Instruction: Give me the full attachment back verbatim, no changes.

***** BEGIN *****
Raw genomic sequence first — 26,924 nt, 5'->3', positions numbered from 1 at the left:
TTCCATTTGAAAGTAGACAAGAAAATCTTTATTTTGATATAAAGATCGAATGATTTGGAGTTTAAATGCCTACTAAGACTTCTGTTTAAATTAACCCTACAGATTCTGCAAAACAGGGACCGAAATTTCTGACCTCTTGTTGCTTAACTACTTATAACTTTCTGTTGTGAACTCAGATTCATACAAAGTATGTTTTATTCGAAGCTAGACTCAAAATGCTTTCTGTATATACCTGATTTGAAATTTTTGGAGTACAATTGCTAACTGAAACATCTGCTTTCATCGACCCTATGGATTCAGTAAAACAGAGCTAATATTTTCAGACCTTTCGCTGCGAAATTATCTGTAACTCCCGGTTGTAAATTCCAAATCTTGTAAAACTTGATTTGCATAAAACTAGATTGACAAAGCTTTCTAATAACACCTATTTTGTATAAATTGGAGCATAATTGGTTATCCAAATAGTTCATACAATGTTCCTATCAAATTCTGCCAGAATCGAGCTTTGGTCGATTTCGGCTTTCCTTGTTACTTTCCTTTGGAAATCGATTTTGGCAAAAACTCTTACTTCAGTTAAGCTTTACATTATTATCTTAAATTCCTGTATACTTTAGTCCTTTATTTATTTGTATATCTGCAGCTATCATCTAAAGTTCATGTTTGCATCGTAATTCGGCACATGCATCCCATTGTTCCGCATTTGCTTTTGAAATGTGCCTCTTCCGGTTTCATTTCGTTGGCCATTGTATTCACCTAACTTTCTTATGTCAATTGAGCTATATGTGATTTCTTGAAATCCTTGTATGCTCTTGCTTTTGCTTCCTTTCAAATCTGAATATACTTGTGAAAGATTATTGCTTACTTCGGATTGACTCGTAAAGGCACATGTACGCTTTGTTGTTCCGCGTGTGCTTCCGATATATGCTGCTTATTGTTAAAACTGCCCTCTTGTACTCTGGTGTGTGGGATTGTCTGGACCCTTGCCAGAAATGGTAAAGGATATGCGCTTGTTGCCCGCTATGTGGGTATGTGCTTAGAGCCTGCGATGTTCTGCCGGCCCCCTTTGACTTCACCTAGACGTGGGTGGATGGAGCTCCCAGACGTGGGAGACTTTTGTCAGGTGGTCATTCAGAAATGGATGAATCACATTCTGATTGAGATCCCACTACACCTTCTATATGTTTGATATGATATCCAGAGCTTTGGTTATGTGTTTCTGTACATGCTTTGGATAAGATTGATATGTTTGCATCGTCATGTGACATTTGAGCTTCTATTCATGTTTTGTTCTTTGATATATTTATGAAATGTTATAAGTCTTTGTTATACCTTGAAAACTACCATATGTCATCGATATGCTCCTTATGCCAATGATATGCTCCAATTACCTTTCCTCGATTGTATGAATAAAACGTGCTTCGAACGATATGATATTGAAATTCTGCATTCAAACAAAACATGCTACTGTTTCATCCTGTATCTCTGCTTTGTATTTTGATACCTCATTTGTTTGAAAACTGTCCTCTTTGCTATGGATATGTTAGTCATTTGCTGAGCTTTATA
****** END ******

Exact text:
Raw genomic sequence first — 26,924 nt, 5'->3', positions numbered from 1 at the left:
TTCCATTTGAAAGTAGACAAGAAAATCTTTATTTTGATATAAAGATCGAATGATTTGGAGTTTAAATGCCTACTAAGACTTCTGTTTAAATTAACCCTACAGATTCTGCAAAACAGGGACCGAAATTTCTGACCTCTTGTTGCTTAACTACTTATAACTTTCTGTTGTGAACTCAGATTCATACAAAGTATGTTTTATTCGAAGCTAGACTCAAAATGCTTTCTGTATATACCTGATTTGAAATTTTTGGAGTACAATTGCTAACTGAAACATCTGCTTTCATCGACCCTATGGATTCAGTAAAACAGAGCTAATATTTTCAGACCTTTCGCTGCGAAATTATCTGTAACTCCCGGTTGTAAATTCCAAATCTTGTAAAACTTGATTTGCATAAAACTAGATTGACAAAGCTTTCTAATAACACCTATTTTGTATAAATTGGAGCATAATTGGTTATCCAAATAGTTCATACAATGTTCCTATCAAATTCTGCCAGAATCGAGCTTTGGTCGATTTCGGCTTTCCTTGTTACTTTCCTTTGGAAATCGATTTTGGCAAAAACTCTTACTTCAGTTAAGCTTTACATTATTATCTTAAATTCCTGTATACTTTAGTCCTTTATTTATTTGTATATCTGCAGCTATCATCTAAAGTTCATGTTTGCATCGTAATTCGGCACATGCATCCCATTGTTCCGCATTTGCTTTTGAAATGTGCCTCTTCCGGTTTCATTTCGTTGGCCATTGTATTCACCTAACTTTCTTATGTCAATTGAGCTATATGTGATTTCTTGAAATCCTTGTATGCTCTTGCTTTTGCTTCCTTTCAAATCTGAATATACTTGTGAAAGATTATTGCTTACTTCGGATTGACTCGTAAAGGCACATGTACGCTTTGTTGTTCCGCGTGTGCTTCCGATATATGCTGCTTATTGTTAAAACTGCCCTCTTGTACTCTGGTGTGTGGGATTGTCTGGACCCTTGCCAGAAATGGTAAAGGATATGCGCTTGTTGCCCGCTATGTGGGTATGTGCTTAGAGCCTGCGATGTTCTGCCGGCCCCCTTTGACTTCACCTAGACGTGGGTGGATGGAGCTCCCAGACGTGGGAGACTTTTGTCAGGTGGTCATTCAGAAATGGATGAATCACATTCTGATTGAGATCCCACTACACCTTCTATATGTTTGATATGATATCCAGAGCTTTGGTTATGTGTTTCTGTACATGCTTTGGATAAGATTGATATGTTTGCATCGTCATGTGACATTTGAGCTTCTATTCATGTTTTGTTCTTTGATATATTTATGAAATGTTATAAGTCTTTGTTATACCTTGAAAACTACCATATGTCATCGATATGCTCCTTATGCCAATGATATGCTCCAATTACCTTTCCTCGATTGTATGAATAAAACGTGCTTCGAACGATATGATATTGAAATTCTGCATTCAAACAAAACATGCTACTGTTTCATCCTGTATCTCTGCTTTGTATTTTGATACCTCATTTGTTTGAAAACTGTCCTCTTTGCTATGGATATGTTAGTCATTTGCTGAGCTTTATA